Piazzetta was an artist who sought little gain in his
creations, and as a result he was impoverished for much of his
life. Albeit, his paintings and drawings were renowned for their
Rocco style, with subtle coloring and curvaceous forms in religious
and genre subjects. Born in Venice to a sculptor, Piazzetta studied
woodcarving with his father and went on to train as a painter with
Antonio Molinari (1655–1704). Molinari was a Venetian Baroque
painter, whose influence merged in Piazzetta with that of the
Bolognese painter, Giuseppe Crespi (1665–1747), who certainly
influenced Piazzetta and may have trained him some.
Piazzetta's works can be seen a strong development of
Crespi's genre painting, and it is said that he implored the
bold contrasts, or Chiaroscuro, of the master painter Caravaggio
(1571–1610). That Piazzetta also largely redefined drawing,
as opposed to just painting, as an art form; there is a noted
influence on him from the Emilian artist, Guercino
(1591–1666). Guercino's influence is also seen the
religious pieces that Piazzetta executed.
While not receiving
many commissions throughout his career, Piazzetta also made ends
meet by illustrating books with drawings, which have a noted
impression from the art of Rembrandt (1606–1669). In all his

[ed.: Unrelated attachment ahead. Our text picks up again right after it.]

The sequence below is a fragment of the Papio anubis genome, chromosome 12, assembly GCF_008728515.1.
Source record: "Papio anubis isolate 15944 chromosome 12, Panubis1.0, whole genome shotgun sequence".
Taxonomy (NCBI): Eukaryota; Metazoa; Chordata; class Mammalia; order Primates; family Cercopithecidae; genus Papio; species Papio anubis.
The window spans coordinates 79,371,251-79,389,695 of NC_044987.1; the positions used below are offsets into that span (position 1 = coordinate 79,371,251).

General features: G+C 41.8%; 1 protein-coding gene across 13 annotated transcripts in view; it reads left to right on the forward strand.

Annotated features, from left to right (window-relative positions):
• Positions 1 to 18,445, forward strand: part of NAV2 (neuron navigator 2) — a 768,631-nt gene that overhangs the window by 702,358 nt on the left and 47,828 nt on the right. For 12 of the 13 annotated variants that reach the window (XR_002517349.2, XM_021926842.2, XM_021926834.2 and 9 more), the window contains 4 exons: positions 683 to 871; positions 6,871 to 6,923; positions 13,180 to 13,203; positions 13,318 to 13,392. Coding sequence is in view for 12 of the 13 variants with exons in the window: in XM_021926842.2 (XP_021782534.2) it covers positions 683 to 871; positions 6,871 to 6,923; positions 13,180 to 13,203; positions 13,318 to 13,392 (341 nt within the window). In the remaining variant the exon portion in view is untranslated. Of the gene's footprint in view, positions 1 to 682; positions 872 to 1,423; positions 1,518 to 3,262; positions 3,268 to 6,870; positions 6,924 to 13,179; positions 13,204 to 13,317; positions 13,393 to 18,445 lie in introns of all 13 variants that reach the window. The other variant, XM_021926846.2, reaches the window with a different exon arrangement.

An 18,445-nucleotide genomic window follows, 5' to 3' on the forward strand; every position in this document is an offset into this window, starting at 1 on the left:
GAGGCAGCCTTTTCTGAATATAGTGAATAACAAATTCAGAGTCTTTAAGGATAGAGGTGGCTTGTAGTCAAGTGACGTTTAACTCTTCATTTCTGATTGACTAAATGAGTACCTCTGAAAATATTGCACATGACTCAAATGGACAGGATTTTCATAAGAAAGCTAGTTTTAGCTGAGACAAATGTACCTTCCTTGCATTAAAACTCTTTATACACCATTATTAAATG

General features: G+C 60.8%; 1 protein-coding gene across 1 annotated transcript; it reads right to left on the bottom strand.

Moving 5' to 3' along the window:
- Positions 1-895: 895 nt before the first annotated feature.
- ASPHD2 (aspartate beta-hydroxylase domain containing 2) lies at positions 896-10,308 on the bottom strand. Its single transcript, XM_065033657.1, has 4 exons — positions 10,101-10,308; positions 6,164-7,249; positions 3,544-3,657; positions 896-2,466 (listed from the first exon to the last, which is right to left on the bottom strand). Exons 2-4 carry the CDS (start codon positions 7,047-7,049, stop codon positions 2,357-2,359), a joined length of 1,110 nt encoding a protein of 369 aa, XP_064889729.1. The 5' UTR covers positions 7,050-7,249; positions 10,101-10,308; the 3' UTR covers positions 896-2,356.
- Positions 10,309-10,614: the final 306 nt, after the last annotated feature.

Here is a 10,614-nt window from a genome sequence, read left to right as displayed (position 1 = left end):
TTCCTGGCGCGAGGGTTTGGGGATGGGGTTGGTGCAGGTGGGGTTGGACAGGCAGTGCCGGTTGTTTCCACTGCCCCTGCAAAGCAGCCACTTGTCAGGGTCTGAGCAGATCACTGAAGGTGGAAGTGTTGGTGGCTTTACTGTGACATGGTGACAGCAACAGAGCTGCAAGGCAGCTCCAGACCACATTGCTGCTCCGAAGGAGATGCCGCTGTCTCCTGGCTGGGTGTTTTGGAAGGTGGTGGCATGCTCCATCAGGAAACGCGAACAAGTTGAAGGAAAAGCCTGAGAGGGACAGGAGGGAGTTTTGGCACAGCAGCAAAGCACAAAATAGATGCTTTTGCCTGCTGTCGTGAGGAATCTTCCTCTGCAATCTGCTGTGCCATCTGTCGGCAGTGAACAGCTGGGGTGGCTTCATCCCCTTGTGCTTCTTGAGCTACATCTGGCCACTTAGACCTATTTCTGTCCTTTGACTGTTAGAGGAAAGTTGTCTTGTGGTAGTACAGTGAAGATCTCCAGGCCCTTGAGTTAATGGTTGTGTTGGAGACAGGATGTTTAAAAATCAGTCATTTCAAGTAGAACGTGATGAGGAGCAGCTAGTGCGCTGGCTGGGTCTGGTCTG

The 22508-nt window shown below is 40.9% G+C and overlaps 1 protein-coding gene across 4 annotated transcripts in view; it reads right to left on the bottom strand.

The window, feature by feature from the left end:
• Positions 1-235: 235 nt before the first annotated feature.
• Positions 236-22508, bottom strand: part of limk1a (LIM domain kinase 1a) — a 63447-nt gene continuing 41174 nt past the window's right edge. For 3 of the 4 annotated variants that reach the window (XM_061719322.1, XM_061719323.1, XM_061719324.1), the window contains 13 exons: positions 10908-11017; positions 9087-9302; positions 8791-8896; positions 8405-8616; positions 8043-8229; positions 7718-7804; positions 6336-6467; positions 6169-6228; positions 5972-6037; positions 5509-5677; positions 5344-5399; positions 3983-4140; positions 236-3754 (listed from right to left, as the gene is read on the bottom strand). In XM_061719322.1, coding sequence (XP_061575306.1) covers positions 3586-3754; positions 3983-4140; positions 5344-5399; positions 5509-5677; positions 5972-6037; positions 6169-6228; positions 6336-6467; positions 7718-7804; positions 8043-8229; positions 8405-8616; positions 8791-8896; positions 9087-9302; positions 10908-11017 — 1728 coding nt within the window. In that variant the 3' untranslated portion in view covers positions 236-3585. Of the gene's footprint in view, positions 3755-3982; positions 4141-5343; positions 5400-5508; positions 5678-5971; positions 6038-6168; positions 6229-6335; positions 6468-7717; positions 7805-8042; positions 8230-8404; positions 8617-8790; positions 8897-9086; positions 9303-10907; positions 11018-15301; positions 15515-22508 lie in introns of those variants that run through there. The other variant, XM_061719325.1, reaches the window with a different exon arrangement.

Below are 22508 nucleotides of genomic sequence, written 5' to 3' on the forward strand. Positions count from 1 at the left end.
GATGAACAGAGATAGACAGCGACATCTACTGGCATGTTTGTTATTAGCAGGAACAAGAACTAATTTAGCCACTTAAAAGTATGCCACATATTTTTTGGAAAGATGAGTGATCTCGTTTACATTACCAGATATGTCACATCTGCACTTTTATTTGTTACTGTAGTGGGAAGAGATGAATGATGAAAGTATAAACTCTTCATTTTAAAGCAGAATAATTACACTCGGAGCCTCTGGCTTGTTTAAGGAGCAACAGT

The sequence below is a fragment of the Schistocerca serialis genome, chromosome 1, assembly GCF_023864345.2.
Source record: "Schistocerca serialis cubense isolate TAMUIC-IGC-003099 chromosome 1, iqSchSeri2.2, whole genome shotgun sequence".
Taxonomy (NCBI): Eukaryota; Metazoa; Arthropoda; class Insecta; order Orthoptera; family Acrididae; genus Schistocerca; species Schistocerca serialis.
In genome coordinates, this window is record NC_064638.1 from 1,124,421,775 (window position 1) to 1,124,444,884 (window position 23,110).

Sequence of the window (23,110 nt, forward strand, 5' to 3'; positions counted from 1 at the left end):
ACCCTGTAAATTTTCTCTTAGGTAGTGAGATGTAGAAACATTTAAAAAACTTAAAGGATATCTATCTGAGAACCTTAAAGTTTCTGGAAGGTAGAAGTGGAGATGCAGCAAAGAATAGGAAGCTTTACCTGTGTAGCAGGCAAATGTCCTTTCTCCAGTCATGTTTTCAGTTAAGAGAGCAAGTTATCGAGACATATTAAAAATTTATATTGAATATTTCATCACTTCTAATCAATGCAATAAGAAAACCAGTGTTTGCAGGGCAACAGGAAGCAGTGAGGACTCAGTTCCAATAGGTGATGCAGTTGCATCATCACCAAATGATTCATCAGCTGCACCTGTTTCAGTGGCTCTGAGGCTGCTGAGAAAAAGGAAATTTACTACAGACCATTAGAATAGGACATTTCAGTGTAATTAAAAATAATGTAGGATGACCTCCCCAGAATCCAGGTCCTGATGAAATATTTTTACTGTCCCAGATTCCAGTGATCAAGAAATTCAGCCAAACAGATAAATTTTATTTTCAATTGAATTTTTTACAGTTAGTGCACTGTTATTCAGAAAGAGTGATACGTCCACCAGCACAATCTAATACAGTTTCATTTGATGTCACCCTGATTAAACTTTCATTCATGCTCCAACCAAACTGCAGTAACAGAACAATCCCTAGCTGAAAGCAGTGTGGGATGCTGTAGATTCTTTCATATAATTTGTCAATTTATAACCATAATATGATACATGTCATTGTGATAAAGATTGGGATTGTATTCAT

works, Piazzetta created complex worlds where the subject was never
obvious and his characters where engaged in more than it seemed.
This layering of meaning in his subjects can be seen in genre
pieces, such as Rebecca at the Well, The Soothsayer, and Susanna
and the Elders, which now hangs in the Uffizi Gallery. This
dramatic element is also seen in his religious works as well, such
as Saint James Brought to Martyrdom and The Guardian Angel with
Saints Anthony of Padua and Gaetano Thiene.
His elusive subtext
lent itself well to his reputation of being regarded as a darker
artist than his Venetian contemporaries. Much of his later years
were spent teaching, and although not wealthy, was a well respected
artist. He was invited into the Bolognese Accademia Clementina in
1727 and later he was appointed as director of the Scuola di Nudo,
(School of the Nude) in 1750. He died in 1754.
The image accompanying
this article is a self-portrait done in 1735. It is housed at Albertina,